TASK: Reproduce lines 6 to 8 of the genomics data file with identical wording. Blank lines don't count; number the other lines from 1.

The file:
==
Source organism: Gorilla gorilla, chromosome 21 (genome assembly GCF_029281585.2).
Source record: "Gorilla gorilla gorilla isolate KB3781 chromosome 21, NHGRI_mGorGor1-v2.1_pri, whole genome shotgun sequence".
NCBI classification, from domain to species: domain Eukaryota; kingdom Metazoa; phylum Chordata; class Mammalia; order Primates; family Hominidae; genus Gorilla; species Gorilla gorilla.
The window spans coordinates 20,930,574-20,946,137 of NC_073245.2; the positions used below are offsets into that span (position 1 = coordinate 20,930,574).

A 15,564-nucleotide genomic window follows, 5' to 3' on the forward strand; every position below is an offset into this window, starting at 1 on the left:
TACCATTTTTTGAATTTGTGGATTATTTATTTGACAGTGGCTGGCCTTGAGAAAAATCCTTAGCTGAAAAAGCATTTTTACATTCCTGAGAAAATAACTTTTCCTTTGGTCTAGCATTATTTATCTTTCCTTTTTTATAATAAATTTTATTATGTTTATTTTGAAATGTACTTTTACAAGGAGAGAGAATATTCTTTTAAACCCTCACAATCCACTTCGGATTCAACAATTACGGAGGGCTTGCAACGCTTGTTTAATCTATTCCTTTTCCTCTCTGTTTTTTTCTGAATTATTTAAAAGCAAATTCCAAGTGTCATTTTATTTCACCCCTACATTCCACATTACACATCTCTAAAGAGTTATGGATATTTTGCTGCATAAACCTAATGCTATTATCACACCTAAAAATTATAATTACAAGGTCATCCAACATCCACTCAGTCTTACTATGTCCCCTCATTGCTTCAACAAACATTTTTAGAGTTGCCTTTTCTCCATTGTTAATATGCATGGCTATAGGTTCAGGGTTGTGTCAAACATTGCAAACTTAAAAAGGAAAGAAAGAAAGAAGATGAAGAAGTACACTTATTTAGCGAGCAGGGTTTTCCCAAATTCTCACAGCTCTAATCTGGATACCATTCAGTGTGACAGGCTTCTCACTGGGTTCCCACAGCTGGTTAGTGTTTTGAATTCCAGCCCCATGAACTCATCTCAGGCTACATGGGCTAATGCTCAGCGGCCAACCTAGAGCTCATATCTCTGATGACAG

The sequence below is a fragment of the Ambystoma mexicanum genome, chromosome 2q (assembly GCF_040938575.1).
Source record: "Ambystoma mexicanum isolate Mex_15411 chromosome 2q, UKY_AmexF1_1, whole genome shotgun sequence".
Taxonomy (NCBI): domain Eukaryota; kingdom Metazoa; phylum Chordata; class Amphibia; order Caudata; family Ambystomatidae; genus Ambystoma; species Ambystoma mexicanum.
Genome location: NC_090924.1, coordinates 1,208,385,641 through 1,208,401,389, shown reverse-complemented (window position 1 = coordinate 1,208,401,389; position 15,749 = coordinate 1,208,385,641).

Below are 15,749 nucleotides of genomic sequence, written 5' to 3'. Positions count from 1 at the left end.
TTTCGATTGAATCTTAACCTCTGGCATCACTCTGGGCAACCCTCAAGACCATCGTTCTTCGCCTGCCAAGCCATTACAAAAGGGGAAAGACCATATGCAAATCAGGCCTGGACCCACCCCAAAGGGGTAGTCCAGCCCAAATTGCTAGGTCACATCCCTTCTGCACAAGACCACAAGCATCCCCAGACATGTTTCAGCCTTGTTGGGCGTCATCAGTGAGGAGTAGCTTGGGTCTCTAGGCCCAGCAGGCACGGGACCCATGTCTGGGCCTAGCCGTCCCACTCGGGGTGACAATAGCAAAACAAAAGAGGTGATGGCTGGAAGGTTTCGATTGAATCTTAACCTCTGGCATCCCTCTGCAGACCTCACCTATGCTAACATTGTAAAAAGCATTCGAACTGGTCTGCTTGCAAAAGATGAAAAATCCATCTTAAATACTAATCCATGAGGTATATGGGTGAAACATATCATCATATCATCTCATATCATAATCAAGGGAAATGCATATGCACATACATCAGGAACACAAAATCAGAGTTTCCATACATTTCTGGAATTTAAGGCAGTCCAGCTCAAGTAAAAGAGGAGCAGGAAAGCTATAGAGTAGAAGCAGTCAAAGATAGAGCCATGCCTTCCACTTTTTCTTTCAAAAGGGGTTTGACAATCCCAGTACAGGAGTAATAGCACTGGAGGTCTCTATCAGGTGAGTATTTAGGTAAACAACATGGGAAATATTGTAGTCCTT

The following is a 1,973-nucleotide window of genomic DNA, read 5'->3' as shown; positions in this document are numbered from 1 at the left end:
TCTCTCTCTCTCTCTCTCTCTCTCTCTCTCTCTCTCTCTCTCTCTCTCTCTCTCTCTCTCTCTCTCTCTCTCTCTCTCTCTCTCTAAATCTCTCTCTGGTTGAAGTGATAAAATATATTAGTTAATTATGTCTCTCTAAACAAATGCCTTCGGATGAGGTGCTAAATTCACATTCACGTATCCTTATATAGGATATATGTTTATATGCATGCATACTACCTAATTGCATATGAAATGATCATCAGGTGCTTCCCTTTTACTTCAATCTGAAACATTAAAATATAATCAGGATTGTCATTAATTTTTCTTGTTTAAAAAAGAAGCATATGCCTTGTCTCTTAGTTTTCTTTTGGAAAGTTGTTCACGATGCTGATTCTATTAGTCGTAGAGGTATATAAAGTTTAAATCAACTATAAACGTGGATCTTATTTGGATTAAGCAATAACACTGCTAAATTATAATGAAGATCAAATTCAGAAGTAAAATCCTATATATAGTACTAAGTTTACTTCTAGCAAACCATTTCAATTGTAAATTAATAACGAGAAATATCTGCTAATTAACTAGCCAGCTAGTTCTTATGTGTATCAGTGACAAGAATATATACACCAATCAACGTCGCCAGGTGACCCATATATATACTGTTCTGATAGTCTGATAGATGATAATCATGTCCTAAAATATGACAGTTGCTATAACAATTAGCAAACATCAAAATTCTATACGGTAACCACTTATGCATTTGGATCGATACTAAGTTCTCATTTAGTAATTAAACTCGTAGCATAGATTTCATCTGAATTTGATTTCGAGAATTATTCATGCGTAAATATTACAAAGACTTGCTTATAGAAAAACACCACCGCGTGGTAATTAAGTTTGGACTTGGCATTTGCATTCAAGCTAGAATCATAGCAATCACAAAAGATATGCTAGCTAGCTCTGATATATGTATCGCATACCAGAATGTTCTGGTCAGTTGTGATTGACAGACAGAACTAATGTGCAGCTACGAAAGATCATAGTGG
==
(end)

TACCATTTTTTGAATTTGTGGATTATTTATTTGACAGTGGCTGGCCTTGAGAAAAATCCTTAGCTGAAAAAGCATTTTTACATTCCTGAGAAAATAACTTTTCCTTTGGTCTAGCATTATTTATCTTTCCTTTTTTATAATAAATTTTATTATGTTTATTTTGAAATGTACTTTTACAAGGAGAGAGAATATTCTTTTAAACCCTCACAATCCACTTCGGATTCAACAATTACGGAGGGCTTGCAACGCTTGTTTAATCTATTCCTTTTCCTCTCTGTTTTTTTCTGAATTATTTAAAAGCAAATTCCAAGTGTCATTTTATTTCACCCCTACATTCCACATTACACATCTCTAAAGAGTTATGGATATTTTGCTGCATAAACCTAATGCTATTATCACACCTAAAAATTATAATTACAAGGTCATCCAACATCCACTCAGTCTTACTATGTCCCCTCATTGCTTCAACAAACATTTTTAGAGTTGCCTTTTCTCCATTGTTAATATGCATGGCTATAGGTTCAGGGTTGTGTCAAACATTGCAAACTTAAAAAGGAAAGAAAGAAAGAAGATGAAGAAGTACACTTATTTAGCGAGCAGGGTTTTCCCAAATTCTCACAGCTCTAATCTGGATACCATTCAGTGTGACAGGCTTCTCACTGGGTTCCCACAGCTGGTTAGTGTTTTGAATTCCAGCCCCATGAACTCATCTCAGGCTACATGGGCTAATGCTCAGCGGCCAACCTAGAGCTCATATCTCTGATGACAG

The sequence below is a fragment of the Ambystoma mexicanum genome, chromosome 2q (assembly GCF_040938575.1).
Source record: "Ambystoma mexicanum isolate Mex_15411 chromosome 2q, UKY_AmexF1_1, whole genome shotgun sequence".